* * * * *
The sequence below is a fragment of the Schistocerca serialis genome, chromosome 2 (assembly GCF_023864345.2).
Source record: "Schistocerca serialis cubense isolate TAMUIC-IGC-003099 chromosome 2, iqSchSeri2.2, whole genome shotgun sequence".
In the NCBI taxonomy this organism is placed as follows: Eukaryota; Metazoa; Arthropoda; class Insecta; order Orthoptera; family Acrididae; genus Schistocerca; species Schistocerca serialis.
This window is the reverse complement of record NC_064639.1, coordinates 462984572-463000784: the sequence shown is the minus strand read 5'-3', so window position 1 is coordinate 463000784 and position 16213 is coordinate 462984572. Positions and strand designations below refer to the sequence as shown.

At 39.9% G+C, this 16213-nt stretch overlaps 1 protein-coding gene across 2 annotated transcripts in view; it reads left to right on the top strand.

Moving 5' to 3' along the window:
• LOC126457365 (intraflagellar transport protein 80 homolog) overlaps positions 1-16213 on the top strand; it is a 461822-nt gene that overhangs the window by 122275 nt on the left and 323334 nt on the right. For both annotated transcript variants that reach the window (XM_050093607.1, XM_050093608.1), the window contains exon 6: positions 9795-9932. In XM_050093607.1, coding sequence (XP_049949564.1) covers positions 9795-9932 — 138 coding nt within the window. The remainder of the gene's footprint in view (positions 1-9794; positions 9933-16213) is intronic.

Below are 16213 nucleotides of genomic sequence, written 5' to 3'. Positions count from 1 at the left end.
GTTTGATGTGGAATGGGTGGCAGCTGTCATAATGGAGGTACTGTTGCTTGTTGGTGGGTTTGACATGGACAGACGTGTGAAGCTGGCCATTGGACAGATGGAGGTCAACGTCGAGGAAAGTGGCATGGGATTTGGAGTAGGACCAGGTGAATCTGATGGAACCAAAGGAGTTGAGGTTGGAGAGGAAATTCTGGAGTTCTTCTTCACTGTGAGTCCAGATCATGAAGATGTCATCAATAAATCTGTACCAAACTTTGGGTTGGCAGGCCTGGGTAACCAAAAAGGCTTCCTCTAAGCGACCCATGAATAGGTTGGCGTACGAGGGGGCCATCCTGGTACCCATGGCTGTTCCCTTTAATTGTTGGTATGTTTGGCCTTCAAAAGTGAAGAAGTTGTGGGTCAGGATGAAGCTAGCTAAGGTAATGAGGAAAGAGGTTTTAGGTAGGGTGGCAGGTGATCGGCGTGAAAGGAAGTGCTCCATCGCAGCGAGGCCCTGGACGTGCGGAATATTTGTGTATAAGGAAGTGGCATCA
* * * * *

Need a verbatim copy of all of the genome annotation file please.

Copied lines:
The sequence below is a fragment of the Schistocerca serialis genome, chromosome 2 (assembly GCF_023864345.2).
Source record: "Schistocerca serialis cubense isolate TAMUIC-IGC-003099 chromosome 2, iqSchSeri2.2, whole genome shotgun sequence".
In the NCBI taxonomy this organism is placed as follows: Eukaryota; Metazoa; Arthropoda; class Insecta; order Orthoptera; family Acrididae; genus Schistocerca; species Schistocerca serialis.
This window is the reverse complement of record NC_064639.1, coordinates 462984572-463000784: the sequence shown is the minus strand read 5'-3', so window position 1 is coordinate 463000784 and position 16213 is coordinate 462984572. Positions and strand designations below refer to the sequence as shown.

At 39.9% G+C, this 16213-nt stretch overlaps 1 protein-coding gene across 2 annotated transcripts in view; it reads left to right on the top strand.

Moving 5' to 3' along the window:
• LOC126457365 (intraflagellar transport protein 80 homolog) overlaps positions 1-16213 on the top strand; it is a 461822-nt gene that overhangs the window by 122275 nt on the left and 323334 nt on the right. For both annotated transcript variants that reach the window (XM_050093607.1, XM_050093608.1), the window contains exon 6: positions 9795-9932. In XM_050093607.1, coding sequence (XP_049949564.1) covers positions 9795-9932 — 138 coding nt within the window. The remainder of the gene's footprint in view (positions 1-9794; positions 9933-16213) is intronic.

Below are 16213 nucleotides of genomic sequence, written 5' to 3'. Positions count from 1 at the left end.
GTTTGATGTGGAATGGGTGGCAGCTGTCATAATGGAGGTACTGTTGCTTGTTGGTGGGTTTGACATGGACAGACGTGTGAAGCTGGCCATTGGACAGATGGAGGTCAACGTCGAGGAAAGTGGCATGGGATTTGGAGTAGGACCAGGTGAATCTGATGGAACCAAAGGAGTTGAGGTTGGAGAGGAAATTCTGGAGTTCTTCTTCACTGTGAGTCCAGATCATGAAGATGTCATCAATAAATCTGTACCAAACTTTGGGTTGGCAGGCCTGGGTAACCAAAAAGGCTTCCTCTAAGCGACCCATGAATAGGTTGGCGTACGAGGGGGCCATCCTGGTACCCATGGCTGTTCCCTTTAATTGTTGGTATGTTTGGCCTTCAAAAGTGAAGAAGTTGTGGGTCAGGATGAAGCTAGCTAAGGTAATGAGGAAAGAGGTTTTAGGTAGGGTGGCAGGTGATCGGCGTGAAAGGAAGTGCTCCATCGCAGCGAGGCCCTGGACGTGCGGAATATTTGTGTATAAGGAAGTGGCATCA